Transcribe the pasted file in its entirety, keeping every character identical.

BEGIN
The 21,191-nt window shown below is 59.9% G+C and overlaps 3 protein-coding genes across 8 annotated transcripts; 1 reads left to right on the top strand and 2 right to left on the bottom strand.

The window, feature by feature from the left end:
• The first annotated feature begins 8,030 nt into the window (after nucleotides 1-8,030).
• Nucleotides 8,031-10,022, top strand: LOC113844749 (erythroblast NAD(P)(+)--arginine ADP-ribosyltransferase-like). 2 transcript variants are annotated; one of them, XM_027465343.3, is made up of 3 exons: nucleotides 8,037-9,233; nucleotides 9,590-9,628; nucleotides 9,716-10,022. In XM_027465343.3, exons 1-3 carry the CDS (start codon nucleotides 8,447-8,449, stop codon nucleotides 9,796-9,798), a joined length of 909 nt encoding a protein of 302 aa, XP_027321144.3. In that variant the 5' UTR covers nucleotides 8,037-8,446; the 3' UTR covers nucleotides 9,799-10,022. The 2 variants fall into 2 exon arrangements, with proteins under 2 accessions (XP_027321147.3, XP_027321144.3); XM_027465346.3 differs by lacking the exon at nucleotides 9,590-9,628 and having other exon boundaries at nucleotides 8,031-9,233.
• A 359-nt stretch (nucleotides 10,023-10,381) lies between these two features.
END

The 21,191-nt window shown below is 59.9% G+C and overlaps 3 protein-coding genes across 8 annotated transcripts; 1 reads left to right on the top strand and 2 right to left on the bottom strand.

The window, feature by feature from the left end:
• The first annotated feature begins 8,030 nt into the window (after nucleotides 1-8,030).
• Nucleotides 8,031-10,022, top strand: LOC113844749 (erythroblast NAD(P)(+)--arginine ADP-ribosyltransferase-like). 2 transcript variants are annotated; one of them, XM_027465343.3, is made up of 3 exons: nucleotides 8,037-9,233; nucleotides 9,590-9,628; nucleotides 9,716-10,022. In XM_027465343.3, exons 1-3 carry the CDS (start codon nucleotides 8,447-8,449, stop codon nucleotides 9,796-9,798), a joined length of 909 nt encoding a protein of 302 aa, XP_027321144.3. In that variant the 5' UTR covers nucleotides 8,037-8,446; the 3' UTR covers nucleotides 9,799-10,022. The 2 variants fall into 2 exon arrangements, with proteins under 2 accessions (XP_027321147.3, XP_027321144.3); XM_027465346.3 differs by lacking the exon at nucleotides 9,590-9,628 and having other exon boundaries at nucleotides 8,031-9,233.
• A 359-nt stretch (nucleotides 10,023-10,381) lies between these two features.